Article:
This post is part of the ZFS SSD pool series.
I moved my main hypervisor, Alpha, into a new server case; a compact Inter-Tech with 8 hot-swappable bays in the front.
I also moved the four SSDs over from the failed ZFS SSD pool project, and this time it worked! 😃
Table of contents
I’ve been thinking about my failed ZFS SSD pool lately, I find it very strange that I’m having so many issues with the Samsung drives. I use the 850 EVO in other computers, and I’ve never had any issues with them.
I read the following in a Kernel.org bug report:
[…] I’ve since swapped that SSD onto an Intel 8086:8d62 controller, and it hasn’t so much as hiccupped since, with full NCQ and queued trim. — Solomon Peachy
Interesting… Maybe the controller was playing a part with my issues as well.
The new server case has 8 hot-swappable bays in the front. I moved the four 500 GB SSDs there, and installed an LSI card to drive them.
And I am happy to report that I’ve had no issues since. So the problem I previously had could be three things:
- The onboard SATA controller
- The 4 bay 2.5" drive bay
- SATA cables
During my initial testing, I found that the error moved with the disk when I changed bay. That leaves me to believe that the issue was not with a single port, bay or cable. But more testing is required to figure out exactly what went wrong.
There seems to be something fishy with the Samsung SSDs, but some controllers handle it — others do not.
Just a quick recap on how I created the pool and dataset:
$ sudo zpool create spool0 -o ashift=12 \ mirror /dev/sdb /dev/sdc \ mirror /dev/sdd /dev/sde $ sudo zfs set compression=lz4 spool0 $ sudo zfs set mountpoint=/srv/spool0 spool0 $ sudo zfs create spool0/home $ sudo chown hebron:hebron /srv/spool0/home/
During my speed testing of the new SSD pool I noticed that the transfer speeds from my desktop computer was rather slow.
sent 9.26G bytes received 4.02K bytes 179.86M bytes/sec
I figured maybe the 10 GbE card wasn’t performing well, having a look in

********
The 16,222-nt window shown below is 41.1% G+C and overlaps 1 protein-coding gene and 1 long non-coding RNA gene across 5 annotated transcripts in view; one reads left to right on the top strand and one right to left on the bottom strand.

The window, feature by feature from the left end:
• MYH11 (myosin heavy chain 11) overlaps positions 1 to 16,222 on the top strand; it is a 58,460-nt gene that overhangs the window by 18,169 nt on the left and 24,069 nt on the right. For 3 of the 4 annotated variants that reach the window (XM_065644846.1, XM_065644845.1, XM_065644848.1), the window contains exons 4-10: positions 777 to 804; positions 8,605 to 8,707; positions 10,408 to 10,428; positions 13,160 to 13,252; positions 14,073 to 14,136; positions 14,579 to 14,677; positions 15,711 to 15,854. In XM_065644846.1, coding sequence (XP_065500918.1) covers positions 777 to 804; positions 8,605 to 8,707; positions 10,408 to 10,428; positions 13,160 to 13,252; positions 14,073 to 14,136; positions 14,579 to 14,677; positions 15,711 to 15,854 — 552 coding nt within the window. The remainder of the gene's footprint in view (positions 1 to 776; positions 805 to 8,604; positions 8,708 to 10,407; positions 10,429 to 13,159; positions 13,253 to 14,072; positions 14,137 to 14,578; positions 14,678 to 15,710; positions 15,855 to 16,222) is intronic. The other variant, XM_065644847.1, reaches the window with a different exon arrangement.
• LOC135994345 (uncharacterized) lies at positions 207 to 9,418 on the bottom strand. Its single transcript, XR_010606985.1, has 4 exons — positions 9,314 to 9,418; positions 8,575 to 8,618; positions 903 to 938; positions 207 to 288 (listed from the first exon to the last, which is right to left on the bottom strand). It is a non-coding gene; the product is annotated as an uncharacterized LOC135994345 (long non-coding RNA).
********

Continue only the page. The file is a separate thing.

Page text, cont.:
dmesg on Alpha revealed that it wasn’t running at full capacity.
Multiqueue Enabled: Rx Queue count = 8, Tx Queue count = 8 XDP Queue count = 0 PCI Express bandwidth of 16GT/s available (Speed:5.0GT/s, Width: x4, Encoding Loss:20%) This is not sufficient for optimal performance of this card. For optimal performance, at least 20GT/s of bandwidth is required. A slot with more lanes and/or higher speed is suggested.
I’m using a dual 10 GbE Intel NIC, so the needed bandwidth could be to fully utilize both ports. I’m only using one. With
iperf I confirmed that I indeed had (close to) 10 Gbit between the two computers.
[ ID] Interval Transfer Bitrate [ 5] 0.00-10.00 sec 10.9 GBytes 9.40 Gbits/sec
I did a test from the local NVMe drive on Alpha, to the SSD pool and got decent speeds!
$ sudo zpool iostat spool0 5 capacity operations bandwidth pool alloc free read write read write ---------- ----- ----- ----- ----- ----- ----- spool0 2.53G 925G 0 8.38K 4.00K 785M spool0 4.81G 923G 3 10.2K 14.4K 1.08G spool0 6.55G 921G 0 6.56K 819 640M spool0 8.35G 920G 0 7.32K 3.20K 659M spool0 9.71G 918G 0 6.03K 0 543M
So the slow transfer speed was caused by my desktop computer. Looking at
smartctl for the desktop SSD showed it was only running at 3 Gb/s.
SATA Version is: SATA 3.1, 6.0 Gb/s (current: 3.0 Gb/s)
My desktop is very old, I bought the motherboard 10 years ago — in 2011. It only supports SATA-300, so maximum uncoded transfer rate of 2.4 Gbit/s (300 MB/s). So no wonder I wasn’t able to fully utilize the 10 GbE network and new SSD pool.
I think I need a new desktop computer — with an NVMe drive 😛
You’ll find lots of warnings on the internet that using regular SSDs in a ZFS pool will burn out the drives — quickly. My pool is two striped mirrors, and I’m going to use them for documents, photos, projects, etc. No heavy write operations.
But for my planned usage I think they are going to be just fine. I’ll keep an eye on the TBW (terabytes written).